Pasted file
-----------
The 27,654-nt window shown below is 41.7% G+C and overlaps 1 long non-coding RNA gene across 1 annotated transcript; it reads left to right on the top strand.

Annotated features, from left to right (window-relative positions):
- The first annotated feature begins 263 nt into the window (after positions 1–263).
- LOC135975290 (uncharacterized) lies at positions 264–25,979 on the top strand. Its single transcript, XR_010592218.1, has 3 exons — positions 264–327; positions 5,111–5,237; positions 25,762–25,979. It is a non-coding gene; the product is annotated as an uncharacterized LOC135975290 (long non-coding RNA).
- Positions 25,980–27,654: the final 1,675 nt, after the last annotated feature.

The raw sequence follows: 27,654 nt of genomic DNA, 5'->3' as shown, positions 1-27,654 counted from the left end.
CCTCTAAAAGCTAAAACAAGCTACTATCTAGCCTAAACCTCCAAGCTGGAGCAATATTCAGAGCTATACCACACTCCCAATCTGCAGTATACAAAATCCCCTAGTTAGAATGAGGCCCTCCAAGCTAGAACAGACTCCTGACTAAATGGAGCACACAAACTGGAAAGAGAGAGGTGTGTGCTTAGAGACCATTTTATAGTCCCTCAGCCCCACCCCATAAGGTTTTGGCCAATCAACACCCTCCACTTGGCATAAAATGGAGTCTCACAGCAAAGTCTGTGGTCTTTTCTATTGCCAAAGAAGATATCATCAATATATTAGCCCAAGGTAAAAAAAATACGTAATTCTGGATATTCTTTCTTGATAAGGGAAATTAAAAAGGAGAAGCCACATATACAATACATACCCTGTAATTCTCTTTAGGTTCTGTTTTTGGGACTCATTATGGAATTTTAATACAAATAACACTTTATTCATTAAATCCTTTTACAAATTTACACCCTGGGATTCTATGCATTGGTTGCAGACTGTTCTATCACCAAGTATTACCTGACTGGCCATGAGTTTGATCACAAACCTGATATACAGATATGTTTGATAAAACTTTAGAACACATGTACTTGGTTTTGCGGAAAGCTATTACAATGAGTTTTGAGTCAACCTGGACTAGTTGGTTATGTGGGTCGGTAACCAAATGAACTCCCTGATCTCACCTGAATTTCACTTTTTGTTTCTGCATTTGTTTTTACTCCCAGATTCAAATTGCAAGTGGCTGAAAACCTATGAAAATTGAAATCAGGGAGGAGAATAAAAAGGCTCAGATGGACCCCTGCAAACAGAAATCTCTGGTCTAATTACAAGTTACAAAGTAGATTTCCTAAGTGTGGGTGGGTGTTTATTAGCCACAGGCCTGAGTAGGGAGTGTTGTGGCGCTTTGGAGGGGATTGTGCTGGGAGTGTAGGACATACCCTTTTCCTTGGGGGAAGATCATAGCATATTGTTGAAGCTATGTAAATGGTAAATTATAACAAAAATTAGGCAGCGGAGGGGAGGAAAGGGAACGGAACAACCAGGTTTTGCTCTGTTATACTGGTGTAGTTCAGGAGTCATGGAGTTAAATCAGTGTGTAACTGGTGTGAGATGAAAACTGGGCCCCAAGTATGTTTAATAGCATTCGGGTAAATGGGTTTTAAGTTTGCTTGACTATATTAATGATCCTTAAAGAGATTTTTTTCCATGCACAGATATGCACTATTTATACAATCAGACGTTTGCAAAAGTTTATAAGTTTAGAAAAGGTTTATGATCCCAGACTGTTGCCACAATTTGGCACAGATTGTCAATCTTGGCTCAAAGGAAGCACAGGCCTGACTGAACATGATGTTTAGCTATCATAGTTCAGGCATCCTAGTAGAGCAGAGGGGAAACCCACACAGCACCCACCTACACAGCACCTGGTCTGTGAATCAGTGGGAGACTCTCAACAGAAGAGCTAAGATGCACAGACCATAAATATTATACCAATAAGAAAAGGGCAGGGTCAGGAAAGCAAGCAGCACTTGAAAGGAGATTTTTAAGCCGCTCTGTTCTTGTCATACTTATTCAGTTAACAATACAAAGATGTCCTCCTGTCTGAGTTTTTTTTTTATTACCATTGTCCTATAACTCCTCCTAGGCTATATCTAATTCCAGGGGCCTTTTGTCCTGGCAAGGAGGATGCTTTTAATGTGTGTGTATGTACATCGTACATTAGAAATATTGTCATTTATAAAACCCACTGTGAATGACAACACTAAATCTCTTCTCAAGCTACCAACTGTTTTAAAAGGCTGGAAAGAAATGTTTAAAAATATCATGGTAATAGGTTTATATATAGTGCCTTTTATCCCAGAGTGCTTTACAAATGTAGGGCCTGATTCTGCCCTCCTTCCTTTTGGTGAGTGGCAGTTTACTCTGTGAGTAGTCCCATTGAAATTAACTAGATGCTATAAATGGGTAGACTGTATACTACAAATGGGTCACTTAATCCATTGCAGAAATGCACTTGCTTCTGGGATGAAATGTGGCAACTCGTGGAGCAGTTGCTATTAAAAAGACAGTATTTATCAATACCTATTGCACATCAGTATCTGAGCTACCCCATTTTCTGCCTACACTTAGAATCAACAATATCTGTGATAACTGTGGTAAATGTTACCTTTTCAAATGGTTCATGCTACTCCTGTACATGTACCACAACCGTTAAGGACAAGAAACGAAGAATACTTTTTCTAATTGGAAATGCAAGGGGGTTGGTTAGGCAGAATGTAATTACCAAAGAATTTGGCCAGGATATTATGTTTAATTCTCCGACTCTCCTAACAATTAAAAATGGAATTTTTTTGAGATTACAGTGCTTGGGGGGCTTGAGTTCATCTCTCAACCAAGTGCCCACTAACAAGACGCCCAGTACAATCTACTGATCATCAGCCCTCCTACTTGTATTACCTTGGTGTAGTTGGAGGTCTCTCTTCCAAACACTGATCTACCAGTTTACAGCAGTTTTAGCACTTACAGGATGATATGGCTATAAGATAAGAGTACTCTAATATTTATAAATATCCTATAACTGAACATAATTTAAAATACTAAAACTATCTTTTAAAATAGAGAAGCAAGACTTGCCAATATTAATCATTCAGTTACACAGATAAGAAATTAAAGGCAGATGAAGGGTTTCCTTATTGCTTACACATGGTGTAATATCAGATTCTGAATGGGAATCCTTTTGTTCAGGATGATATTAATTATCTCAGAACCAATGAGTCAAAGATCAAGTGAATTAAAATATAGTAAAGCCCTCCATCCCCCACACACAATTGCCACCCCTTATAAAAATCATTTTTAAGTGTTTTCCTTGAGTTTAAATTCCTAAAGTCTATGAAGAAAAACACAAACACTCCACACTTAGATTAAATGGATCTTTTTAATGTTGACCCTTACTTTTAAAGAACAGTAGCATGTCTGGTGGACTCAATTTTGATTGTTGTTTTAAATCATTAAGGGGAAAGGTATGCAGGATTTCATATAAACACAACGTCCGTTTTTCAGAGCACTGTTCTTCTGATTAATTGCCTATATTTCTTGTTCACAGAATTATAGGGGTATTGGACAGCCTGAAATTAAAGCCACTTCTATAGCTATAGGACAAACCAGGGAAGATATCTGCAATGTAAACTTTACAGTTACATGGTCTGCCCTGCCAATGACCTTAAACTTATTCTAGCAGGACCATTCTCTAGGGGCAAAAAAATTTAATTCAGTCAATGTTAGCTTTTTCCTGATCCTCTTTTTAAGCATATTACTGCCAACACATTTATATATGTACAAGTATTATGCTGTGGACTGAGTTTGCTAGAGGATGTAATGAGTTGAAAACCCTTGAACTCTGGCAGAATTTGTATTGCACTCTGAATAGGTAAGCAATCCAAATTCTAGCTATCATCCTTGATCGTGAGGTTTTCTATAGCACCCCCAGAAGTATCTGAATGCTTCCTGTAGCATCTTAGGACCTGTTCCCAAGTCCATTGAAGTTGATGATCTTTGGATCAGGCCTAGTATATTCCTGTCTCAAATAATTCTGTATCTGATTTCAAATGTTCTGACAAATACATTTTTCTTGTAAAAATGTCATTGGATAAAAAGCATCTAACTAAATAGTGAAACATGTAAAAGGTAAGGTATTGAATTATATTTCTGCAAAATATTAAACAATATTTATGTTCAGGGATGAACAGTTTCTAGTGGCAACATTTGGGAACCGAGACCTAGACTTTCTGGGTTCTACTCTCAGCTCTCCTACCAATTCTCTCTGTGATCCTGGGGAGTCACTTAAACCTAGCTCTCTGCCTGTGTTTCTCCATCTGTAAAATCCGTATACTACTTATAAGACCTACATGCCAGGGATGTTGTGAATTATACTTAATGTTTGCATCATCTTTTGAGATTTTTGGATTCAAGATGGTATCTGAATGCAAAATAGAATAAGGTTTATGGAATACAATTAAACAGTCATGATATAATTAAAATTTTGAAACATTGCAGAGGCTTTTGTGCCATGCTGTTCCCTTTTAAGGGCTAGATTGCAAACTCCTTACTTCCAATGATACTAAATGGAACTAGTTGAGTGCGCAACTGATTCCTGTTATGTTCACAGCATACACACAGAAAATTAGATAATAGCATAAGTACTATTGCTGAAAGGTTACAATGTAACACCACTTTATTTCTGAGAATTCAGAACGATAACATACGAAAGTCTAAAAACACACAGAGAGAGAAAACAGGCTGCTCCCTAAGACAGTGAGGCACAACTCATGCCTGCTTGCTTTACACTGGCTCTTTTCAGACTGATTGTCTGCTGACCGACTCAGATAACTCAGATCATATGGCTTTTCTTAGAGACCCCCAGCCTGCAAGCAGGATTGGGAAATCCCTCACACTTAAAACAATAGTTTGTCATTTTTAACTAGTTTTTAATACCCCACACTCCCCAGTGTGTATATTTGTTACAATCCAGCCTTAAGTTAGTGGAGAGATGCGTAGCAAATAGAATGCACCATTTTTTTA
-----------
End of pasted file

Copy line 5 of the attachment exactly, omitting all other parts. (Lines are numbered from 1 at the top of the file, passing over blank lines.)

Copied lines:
- Positions 25,980–27,654: the final 1,675 nt, after the last annotated feature.